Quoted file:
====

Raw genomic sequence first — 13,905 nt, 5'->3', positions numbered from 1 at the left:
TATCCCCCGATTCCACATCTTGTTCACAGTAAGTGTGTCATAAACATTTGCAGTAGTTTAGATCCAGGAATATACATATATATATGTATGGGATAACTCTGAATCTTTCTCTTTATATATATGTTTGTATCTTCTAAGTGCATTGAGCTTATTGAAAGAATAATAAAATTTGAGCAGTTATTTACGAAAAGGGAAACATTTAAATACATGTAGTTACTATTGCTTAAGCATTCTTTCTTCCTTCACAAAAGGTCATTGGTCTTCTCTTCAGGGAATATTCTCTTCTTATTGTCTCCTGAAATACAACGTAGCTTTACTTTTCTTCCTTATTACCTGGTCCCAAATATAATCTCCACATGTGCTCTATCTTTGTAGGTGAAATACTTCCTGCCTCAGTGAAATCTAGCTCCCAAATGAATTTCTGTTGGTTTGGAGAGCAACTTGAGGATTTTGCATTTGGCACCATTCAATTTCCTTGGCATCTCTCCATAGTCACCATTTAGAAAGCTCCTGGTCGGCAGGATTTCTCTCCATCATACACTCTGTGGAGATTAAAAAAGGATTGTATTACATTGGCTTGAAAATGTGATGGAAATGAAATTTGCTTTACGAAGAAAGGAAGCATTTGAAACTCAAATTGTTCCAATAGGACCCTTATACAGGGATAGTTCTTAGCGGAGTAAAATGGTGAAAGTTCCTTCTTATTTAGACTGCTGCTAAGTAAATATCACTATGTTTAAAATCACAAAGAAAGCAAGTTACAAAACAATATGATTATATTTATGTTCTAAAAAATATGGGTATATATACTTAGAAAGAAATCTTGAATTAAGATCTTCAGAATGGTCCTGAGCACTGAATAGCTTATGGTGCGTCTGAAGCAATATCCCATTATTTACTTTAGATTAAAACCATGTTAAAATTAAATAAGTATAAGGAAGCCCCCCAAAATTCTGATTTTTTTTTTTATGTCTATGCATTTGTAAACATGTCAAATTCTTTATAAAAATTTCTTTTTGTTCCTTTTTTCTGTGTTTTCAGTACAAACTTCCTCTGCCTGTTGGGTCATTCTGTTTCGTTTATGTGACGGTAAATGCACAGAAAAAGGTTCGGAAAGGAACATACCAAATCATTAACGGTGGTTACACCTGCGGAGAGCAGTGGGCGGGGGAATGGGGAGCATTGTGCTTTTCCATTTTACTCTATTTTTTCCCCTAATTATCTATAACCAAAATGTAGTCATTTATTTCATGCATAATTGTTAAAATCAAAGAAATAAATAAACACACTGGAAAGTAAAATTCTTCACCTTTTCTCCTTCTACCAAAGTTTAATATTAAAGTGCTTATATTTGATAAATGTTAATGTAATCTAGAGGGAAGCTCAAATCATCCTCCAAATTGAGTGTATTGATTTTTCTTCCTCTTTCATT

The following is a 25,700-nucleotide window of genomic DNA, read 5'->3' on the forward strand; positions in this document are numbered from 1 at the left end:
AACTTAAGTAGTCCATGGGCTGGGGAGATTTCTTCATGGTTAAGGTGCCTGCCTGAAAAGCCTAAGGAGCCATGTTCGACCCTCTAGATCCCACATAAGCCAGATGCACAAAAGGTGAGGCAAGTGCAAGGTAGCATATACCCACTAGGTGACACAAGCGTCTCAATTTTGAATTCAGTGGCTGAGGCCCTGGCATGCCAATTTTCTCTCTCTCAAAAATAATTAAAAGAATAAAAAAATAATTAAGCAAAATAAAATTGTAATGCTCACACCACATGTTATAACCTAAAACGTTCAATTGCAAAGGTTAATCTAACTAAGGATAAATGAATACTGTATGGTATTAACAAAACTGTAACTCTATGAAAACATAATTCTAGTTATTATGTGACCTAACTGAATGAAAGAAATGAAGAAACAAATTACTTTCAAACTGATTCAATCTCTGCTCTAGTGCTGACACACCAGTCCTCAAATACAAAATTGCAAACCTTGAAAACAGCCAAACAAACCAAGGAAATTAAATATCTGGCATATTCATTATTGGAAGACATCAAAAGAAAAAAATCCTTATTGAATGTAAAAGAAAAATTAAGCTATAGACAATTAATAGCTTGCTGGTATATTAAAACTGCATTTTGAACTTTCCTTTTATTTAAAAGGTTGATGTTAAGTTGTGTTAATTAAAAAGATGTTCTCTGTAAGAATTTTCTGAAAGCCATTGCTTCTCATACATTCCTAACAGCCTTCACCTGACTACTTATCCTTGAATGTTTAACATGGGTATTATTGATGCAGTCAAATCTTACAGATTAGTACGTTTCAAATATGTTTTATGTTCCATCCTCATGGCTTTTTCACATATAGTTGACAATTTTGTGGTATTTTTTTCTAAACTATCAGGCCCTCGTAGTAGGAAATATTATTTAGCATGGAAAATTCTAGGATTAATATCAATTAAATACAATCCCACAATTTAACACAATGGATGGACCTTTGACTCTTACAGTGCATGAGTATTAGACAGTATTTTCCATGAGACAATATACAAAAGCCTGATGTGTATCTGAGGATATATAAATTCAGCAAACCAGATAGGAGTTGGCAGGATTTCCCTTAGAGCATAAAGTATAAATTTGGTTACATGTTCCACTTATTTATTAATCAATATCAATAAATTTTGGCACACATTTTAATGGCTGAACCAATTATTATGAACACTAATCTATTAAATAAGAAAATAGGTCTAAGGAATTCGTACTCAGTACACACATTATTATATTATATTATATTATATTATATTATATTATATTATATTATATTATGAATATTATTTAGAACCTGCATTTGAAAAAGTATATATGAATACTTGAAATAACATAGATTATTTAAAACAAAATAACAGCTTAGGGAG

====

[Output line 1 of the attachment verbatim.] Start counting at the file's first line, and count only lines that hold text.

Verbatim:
Raw genomic sequence first — 13,905 nt, 5'->3', positions numbered from 1 at the left: